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Scattering crosssectionThe scattering crosssection, σ_{scat}, relates the scattering of light or other radiation to the number of particles present. Its SI unit is the square metre, m², although smaller units are usually used in practice. The name crosssection arises because it has the dimensions of area. The definition of the scattering crosssection is derived from the BeerLambert law expressed in terms of the number concentration of particles, C,
where E(λ) is the extinction at a given wavelength, λ, and l is the path length. The extinction of the radiation is the logarithm (decadic or, more usually, natural) of the ratio of the incident spectral intensity, I_{0} to the transmitted spectral intensity, I,
and, in general, has three independant componants, due to absorption, scattering and luminescence:
Additional recommended knowledge
Relation to physical sizeThere is no simple relationship between the scattering crosssection and the physical size of the particles, as the scattering crosssection depends on the wavelength of radiation used. This can be seen when driving in foggy weather: the droplets of water (which form the fog) scatter red light less than they scatter the shorter wavelengths present in white light, and the red rear fog light can be distinguished more clearly than the white headlights of an approaching vehicle. That is to say that the scattering crosssection of the water droplets is smaller for red light than for light of shorter wavelengths, even though the physical size of the particles is the same. Meteorological rangeThe scattering crosssection is related to the meteorological range, L_{V}, by the theoretical expression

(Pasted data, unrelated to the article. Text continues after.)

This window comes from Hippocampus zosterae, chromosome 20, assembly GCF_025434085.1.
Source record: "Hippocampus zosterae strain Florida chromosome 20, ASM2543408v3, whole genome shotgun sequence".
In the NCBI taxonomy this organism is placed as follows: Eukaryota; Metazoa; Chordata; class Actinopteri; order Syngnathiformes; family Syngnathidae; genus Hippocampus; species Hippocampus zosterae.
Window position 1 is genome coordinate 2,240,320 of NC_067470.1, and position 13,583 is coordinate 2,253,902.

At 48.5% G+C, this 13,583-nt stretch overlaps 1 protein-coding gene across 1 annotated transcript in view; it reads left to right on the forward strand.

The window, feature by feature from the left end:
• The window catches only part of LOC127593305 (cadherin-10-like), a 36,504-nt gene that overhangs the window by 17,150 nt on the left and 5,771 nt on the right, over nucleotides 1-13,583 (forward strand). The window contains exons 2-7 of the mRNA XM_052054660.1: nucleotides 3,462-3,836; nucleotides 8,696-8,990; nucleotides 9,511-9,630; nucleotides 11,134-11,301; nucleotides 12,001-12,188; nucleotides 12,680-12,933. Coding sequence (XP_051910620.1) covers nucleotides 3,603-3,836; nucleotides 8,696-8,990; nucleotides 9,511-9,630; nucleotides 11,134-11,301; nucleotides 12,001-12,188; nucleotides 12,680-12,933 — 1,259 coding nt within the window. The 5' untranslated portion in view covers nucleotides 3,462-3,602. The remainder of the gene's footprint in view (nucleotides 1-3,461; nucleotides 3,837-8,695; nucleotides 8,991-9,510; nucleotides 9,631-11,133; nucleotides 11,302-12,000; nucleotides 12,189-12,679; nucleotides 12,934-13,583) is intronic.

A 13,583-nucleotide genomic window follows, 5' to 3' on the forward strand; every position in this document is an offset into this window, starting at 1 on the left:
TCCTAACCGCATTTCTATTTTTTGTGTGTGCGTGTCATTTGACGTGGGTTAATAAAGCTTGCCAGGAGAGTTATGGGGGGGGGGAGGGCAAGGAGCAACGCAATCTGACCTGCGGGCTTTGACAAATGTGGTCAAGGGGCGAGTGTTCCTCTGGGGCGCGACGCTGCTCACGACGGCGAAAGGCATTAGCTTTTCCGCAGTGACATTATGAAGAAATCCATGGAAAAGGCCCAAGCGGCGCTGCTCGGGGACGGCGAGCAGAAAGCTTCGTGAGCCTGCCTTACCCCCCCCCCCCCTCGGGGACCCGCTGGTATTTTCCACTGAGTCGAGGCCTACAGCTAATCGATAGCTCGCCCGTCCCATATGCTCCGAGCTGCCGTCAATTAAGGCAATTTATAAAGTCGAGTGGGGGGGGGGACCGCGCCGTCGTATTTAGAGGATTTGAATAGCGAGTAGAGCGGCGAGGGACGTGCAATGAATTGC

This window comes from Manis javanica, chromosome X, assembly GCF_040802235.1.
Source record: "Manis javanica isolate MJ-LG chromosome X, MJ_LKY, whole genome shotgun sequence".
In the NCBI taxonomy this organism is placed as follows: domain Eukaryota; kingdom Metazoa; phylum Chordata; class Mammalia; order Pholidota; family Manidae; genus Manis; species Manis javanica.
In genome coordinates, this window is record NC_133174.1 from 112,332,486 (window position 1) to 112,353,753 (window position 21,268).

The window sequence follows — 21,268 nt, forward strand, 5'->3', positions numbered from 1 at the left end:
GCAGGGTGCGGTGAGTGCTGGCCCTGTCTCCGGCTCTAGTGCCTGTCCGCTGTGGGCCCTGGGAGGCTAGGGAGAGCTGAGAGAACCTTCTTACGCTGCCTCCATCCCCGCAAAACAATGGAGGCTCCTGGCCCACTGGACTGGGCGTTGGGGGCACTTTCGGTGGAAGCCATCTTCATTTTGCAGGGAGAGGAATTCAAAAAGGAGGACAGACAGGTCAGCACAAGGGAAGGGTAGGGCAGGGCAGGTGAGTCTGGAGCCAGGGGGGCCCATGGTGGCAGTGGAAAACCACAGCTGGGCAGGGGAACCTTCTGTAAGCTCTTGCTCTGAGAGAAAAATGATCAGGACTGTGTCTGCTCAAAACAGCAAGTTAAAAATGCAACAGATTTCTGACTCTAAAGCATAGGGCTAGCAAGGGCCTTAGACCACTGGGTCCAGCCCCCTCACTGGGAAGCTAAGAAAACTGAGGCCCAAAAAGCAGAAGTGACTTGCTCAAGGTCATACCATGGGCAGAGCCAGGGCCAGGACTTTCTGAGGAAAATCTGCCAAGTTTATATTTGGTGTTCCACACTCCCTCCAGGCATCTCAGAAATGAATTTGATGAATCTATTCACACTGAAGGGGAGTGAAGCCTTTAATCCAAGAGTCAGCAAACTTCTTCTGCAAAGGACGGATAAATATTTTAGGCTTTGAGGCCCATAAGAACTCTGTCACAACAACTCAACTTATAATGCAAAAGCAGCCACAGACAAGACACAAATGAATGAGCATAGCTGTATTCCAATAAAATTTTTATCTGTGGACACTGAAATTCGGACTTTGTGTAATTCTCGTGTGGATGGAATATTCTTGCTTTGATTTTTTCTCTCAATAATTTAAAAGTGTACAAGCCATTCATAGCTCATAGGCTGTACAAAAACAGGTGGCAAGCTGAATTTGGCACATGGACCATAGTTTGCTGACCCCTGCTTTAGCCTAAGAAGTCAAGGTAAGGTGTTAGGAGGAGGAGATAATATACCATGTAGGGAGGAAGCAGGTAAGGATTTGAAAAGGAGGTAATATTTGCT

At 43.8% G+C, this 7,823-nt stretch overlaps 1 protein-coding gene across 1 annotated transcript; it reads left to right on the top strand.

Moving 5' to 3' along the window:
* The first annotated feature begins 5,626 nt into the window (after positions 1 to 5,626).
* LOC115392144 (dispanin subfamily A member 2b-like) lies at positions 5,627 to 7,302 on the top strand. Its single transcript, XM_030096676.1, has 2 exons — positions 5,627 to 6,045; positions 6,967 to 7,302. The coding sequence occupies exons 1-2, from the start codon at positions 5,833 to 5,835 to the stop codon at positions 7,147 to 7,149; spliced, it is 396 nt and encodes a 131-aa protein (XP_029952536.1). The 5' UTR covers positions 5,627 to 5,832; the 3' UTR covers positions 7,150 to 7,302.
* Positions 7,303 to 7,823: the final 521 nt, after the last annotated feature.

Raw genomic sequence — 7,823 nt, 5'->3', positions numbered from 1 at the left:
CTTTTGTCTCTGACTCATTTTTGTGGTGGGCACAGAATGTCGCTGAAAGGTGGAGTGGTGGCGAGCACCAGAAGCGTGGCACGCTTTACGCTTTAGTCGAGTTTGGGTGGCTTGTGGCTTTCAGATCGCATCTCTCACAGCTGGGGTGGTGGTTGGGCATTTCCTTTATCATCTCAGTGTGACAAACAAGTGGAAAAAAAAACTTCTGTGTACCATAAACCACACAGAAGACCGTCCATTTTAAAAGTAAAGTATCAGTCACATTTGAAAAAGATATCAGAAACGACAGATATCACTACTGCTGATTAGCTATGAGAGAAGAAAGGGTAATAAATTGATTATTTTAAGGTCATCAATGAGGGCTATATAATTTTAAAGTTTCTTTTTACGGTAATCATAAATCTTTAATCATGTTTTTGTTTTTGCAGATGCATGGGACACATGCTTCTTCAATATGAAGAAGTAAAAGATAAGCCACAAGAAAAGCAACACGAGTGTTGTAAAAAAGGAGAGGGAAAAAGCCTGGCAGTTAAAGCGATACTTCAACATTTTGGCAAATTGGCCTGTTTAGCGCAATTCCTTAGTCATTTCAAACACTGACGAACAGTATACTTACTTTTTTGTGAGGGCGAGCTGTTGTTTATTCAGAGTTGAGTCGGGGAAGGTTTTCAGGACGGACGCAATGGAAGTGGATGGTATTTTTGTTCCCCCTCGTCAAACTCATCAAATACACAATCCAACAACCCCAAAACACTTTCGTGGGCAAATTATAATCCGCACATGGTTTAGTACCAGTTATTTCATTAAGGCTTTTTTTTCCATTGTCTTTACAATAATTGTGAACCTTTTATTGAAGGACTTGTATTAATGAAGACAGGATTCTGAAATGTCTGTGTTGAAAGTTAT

The quantity Cσ_{scat} is sometimes denoted b_{scat}. UnitsWhen the scattered radiation is visible light, it is conventional to measure the path length in centimetres. To avoid the need for conversion factors, the scattering crosssection is expressed in cm² (1 cm² = 10^{−4} m²) and the number concentration in cm^{−3} (1 cm^{−3} = 10^{6} m^{−3}). The measurement of the scattering of visible light is known as nephelometry, and is effective for particles of 2–50 µm in diameter: as such, it is widely used in meterology and in the measurement of atmospheric pollution. Scattering crosssections are also widely used in the description of the scattering of neutrons by atomic nuclei. In this case, the conventional unit is the barn, b, where 1 b = 10^{−28} m² = 100 fm².^{[1]} The scattering of Xrays can also be described in terms of scattering crosssections, in which case the square ångström, Å², is a convenient unit: 1 Å² = 10^{−20} m² = 10^{4} pm². However, in crystallography, it is more usual to express Xray scattering in terms of structure factors, f. See also
References


This article is licensed under the GNU Free Documentation License. It uses material from the Wikipedia article "Scattering_crosssection". A list of authors is available in Wikipedia.